The shortage in the Auslan interpreter workforce needs to be addressed by this government.
While a recent NSW parliament inquiry recommended that parliamentary proceedings are translated by Auslan interpreters it also noted that there is more to be done to address the lack of highly qualified Ausland interpreters available.
There are lot of people in the Deaf community who are unable to access interpreters for hospital appointments, in schools, and in the police and justice system.
Abigail passed a motion in parliament to acknowledge the shortfall of qualified interpreters and call on the government to do more.
Ms ABIGAIL BOYD (10:08): I seek leave to amend private members' business item No. 2132 outside the order of precedence for today of which I have given notice by omitting in paragraph (3) "to develop a strategy and implementation plan".
Ms ABIGAIL BOYD: Accordingly, I move:
(1) That this House commends the Auslan interpreter workforce for their critical work.
(2) That this House notes that:
(a) the Legislative Council Procedure Committee Report No. 16 on Auslan interpretation for broadcasting documents long‑running concern in the Deaf community and amongst Deaf advocacy organisations that there is a significant shortage of Auslan interpreters, with the lack of availability of interpreters described by one witness as "one of the biggest problems [the Deaf community] have";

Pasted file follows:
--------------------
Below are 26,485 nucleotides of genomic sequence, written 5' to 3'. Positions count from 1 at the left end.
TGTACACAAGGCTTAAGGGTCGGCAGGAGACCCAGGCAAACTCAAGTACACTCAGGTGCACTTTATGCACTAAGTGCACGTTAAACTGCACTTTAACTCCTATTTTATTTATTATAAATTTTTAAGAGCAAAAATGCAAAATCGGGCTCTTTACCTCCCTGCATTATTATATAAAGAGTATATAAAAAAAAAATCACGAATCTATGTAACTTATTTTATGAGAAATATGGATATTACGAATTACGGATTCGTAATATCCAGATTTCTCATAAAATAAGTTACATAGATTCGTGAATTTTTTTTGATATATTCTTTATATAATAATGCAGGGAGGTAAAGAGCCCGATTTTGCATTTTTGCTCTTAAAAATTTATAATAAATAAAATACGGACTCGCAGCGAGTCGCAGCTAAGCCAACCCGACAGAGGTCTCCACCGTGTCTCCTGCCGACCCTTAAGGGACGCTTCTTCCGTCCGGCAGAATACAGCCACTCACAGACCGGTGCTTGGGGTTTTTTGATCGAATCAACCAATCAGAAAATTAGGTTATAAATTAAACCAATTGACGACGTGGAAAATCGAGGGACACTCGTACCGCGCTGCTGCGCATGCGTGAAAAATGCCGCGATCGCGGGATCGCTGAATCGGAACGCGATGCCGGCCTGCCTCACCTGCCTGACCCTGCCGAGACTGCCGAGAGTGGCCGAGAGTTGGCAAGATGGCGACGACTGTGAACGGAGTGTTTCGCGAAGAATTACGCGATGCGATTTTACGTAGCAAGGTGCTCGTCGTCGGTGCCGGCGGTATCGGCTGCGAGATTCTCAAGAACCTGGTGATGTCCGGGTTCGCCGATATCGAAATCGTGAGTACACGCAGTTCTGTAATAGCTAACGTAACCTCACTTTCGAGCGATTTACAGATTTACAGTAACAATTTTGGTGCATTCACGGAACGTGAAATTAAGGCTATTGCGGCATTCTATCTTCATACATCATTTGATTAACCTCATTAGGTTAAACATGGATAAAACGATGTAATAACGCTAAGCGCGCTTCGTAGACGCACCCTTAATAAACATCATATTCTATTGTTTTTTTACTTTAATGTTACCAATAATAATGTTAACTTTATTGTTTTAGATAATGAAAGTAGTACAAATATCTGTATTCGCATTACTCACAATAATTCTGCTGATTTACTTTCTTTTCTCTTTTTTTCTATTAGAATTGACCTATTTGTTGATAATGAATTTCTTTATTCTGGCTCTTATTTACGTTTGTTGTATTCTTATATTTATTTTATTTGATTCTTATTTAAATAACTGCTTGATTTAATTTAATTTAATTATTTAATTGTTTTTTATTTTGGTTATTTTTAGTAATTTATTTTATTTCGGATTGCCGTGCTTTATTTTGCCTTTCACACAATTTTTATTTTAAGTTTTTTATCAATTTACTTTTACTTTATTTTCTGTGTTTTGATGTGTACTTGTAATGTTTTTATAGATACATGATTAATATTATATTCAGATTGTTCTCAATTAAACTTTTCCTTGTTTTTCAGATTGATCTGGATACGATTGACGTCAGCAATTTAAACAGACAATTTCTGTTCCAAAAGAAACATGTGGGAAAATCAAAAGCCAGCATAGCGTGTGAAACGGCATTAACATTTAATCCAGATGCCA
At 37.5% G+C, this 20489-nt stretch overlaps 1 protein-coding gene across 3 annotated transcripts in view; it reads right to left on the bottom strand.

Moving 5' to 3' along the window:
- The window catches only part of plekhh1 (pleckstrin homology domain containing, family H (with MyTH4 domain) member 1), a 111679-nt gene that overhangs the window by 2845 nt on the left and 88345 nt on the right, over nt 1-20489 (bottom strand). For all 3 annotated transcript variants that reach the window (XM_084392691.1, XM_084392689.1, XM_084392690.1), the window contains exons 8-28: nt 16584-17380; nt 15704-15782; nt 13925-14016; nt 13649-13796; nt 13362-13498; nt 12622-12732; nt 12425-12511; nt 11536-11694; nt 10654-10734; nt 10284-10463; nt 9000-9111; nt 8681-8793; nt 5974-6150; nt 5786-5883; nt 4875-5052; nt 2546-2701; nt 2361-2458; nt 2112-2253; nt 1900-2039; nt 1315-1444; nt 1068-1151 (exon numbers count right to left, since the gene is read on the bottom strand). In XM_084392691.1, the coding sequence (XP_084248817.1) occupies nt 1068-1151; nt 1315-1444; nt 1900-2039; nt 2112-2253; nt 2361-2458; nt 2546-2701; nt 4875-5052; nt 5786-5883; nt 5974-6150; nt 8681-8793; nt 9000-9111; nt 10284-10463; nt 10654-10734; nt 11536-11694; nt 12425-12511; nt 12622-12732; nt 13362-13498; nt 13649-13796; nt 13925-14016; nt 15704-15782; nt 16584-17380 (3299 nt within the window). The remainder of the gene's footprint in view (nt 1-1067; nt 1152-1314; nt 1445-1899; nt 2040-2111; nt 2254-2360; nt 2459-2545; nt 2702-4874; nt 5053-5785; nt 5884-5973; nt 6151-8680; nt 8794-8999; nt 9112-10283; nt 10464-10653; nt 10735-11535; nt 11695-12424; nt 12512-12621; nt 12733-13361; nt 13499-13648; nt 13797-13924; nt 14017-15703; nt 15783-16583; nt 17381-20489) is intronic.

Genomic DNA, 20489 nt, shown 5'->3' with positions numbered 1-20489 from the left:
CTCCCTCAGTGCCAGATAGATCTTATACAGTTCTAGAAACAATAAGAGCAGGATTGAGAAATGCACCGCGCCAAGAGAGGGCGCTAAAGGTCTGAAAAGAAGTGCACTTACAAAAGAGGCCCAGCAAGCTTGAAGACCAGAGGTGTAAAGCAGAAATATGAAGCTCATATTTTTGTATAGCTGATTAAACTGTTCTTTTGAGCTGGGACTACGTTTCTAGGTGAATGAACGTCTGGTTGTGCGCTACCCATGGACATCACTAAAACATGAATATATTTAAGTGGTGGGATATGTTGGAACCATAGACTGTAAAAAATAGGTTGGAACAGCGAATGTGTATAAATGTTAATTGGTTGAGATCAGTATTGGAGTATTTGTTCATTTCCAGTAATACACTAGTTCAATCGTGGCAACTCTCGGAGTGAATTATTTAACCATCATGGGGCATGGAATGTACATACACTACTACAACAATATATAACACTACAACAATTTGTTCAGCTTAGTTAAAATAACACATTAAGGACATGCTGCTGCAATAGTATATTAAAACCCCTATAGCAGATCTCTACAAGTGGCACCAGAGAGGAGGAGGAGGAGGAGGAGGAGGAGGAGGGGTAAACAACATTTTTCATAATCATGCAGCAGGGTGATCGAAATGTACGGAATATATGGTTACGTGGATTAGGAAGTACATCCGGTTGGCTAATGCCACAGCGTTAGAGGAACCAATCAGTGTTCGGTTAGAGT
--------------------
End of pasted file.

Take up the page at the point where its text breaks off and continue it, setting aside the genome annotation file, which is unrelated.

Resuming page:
(b) there is a strong link between exposure to sign language interpretation and choosing it as a career, and so awareness is key to addressing workforce shortages; and
(c) there is a lack of professional training and development opportunities available for Auslan interpreters.
(2) That this House calls on the Minister for Disability Services and the Minister for Skills and Training to work with the Deaf community to address the Auslan interpretation workforce shortage.
Motion agreed to.